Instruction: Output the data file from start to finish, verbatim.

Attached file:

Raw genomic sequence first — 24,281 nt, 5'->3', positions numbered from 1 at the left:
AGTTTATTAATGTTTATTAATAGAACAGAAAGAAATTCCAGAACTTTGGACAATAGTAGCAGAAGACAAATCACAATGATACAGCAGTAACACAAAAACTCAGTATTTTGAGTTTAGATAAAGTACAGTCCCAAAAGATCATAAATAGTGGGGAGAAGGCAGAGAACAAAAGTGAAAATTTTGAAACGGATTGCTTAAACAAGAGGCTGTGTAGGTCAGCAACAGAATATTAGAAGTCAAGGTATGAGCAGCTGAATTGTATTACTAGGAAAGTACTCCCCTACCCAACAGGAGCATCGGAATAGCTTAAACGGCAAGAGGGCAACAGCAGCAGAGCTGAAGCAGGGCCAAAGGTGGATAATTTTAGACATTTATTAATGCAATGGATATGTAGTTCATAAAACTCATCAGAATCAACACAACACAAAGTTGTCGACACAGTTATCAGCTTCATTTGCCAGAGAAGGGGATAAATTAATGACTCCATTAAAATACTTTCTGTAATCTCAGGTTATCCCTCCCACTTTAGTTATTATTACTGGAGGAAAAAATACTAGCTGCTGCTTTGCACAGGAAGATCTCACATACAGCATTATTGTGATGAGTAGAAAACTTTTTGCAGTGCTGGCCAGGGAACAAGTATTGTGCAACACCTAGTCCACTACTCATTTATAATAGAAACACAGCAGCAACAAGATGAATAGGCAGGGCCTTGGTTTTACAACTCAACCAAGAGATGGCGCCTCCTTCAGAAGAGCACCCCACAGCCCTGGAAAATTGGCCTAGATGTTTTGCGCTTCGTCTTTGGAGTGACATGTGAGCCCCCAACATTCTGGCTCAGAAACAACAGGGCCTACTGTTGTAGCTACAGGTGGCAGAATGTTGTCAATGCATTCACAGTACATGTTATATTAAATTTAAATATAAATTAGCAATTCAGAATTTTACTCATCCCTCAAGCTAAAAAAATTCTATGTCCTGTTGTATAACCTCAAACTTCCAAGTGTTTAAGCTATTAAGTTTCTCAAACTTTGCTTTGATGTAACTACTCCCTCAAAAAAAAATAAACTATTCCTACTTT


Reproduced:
Raw genomic sequence first — 24,281 nt, 5'->3', positions numbered from 1 at the left:
AGTTTATTAATGTTTATTAATAGAACAGAAAGAAATTCCAGAACTTTGGACAATAGTAGCAGAAGACAAATCACAATGATACAGCAGTAACACAAAAACTCAGTATTTTGAGTTTAGATAAAGTACAGTCCCAAAAGATCATAAATAGTGGGGAGAAGGCAGAGAACAAAAGTGAAAATTTTGAAACGGATTGCTTAAACAAGAGGCTGTGTAGGTCAGCAACAGAATATTAGAAGTCAAGGTATGAGCAGCTGAATTGTATTACTAGGAAAGTACTCCCCTACCCAACAGGAGCATCGGAATAGCTTAAACGGCAAGAGGGCAACAGCAGCAGAGCTGAAGCAGGGCCAAAGGTGGATAATTTTAGACATTTATTAATGCAATGGATATGTAGTTCATAAAACTCATCAGAATCAACACAACACAAAGTTGTCGACACAGTTATCAGCTTCATTTGCCAGAGAAGGGGATAAATTAATGACTCCATTAAAATACTTTCTGTAATCTCAGGTTATCCCTCCCACTTTAGTTATTATTACTGGAGGAAAAAATACTAGCTGCTGCTTTGCACAGGAAGATCTCACATACAGCATTATTGTGATGAGTAGAAAACTTTTTGCAGTGCTGGCCAGGGAACAAGTATTGTGCAACACCTAGTCCACTACTCATTTATAATAGAAACACAGCAGCAACAAGATGAATAGGCAGGGCCTTGGTTTTACAACTCAACCAAGAGATGGCGCCTCCTTCAGAAGAGCACCCCACAGCCCTGGAAAATTGGCCTAGATGTTTTGCGCTTCGTCTTTGGAGTGACATGTGAGCCCCCAACATTCTGGCTCAGAAACAACAGGGCCTACTGTTGTAGCTACAGGTGGCAGAATGTTGTCAATGCATTCACAGTACATGTTATATTAAATTTAAATATAAATTAGCAATTCAGAATTTTACTCATCCCTCAAGCTAAAAAAATTCTATGTCCTGTTGTATAACCTCAAACTTCCAAGTGTTTAAGCTATTAAGTTTCTCAAACTTTGCTTTGATGTAACTACTCCCTCAAAAAAAAATAAACTATTCCTACTTT